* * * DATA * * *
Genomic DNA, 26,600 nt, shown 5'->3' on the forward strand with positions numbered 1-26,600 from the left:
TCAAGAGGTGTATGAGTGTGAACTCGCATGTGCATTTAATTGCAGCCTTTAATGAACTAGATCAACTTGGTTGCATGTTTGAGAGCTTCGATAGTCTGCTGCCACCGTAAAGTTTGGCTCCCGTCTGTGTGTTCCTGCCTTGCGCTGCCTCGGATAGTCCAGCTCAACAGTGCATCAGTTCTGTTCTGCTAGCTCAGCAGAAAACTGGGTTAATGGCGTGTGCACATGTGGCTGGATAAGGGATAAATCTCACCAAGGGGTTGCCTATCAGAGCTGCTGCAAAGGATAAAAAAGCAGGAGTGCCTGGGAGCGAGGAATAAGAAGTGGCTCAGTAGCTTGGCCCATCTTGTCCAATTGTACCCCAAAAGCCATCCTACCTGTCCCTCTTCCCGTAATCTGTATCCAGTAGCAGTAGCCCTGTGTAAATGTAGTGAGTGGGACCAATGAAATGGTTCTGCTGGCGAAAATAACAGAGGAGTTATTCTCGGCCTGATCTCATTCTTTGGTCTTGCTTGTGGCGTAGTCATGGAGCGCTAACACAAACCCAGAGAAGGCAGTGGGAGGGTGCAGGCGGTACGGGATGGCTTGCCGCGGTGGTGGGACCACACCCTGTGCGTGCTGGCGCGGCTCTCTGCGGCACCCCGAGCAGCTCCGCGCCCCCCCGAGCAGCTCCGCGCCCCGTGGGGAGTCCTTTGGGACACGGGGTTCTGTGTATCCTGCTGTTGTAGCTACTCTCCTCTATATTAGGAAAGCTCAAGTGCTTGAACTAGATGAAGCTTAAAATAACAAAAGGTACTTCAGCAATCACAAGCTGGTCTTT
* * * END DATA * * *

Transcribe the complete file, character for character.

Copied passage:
Genomic DNA, 26,600 nt, shown 5'->3' on the forward strand with positions numbered 1-26,600 from the left:
TCAAGAGGTGTATGAGTGTGAACTCGCATGTGCATTTAATTGCAGCCTTTAATGAACTAGATCAACTTGGTTGCATGTTTGAGAGCTTCGATAGTCTGCTGCCACCGTAAAGTTTGGCTCCCGTCTGTGTGTTCCTGCCTTGCGCTGCCTCGGATAGTCCAGCTCAACAGTGCATCAGTTCTGTTCTGCTAGCTCAGCAGAAAACTGGGTTAATGGCGTGTGCACATGTGGCTGGATAAGGGATAAATCTCACCAAGGGGTTGCCTATCAGAGCTGCTGCAAAGGATAAAAAAGCAGGAGTGCCTGGGAGCGAGGAATAAGAAGTGGCTCAGTAGCTTGGCCCATCTTGTCCAATTGTACCCCAAAAGCCATCCTACCTGTCCCTCTTCCCGTAATCTGTATCCAGTAGCAGTAGCCCTGTGTAAATGTAGTGAGTGGGACCAATGAAATGGTTCTGCTGGCGAAAATAACAGAGGAGTTATTCTCGGCCTGATCTCATTCTTTGGTCTTGCTTGTGGCGTAGTCATGGAGCGCTAACACAAACCCAGAGAAGGCAGTGGGAGGGTGCAGGCGGTACGGGATGGCTTGCCGCGGTGGTGGGACCACACCCTGTGCGTGCTGGCGCGGCTCTCTGCGGCACCCCGAGCAGCTCCGCGCCCCCCCGAGCAGCTCCGCGCCCCGTGGGGAGTCCTTTGGGACACGGGGTTCTGTGTATCCTGCTGTTGTAGCTACTCTCCTCTATATTAGGAAAGCTCAAGTGCTTGAACTAGATGAAGCTTAAAATAACAAAAGGTACTTCAGCAATCACAAGCTGGTCTTT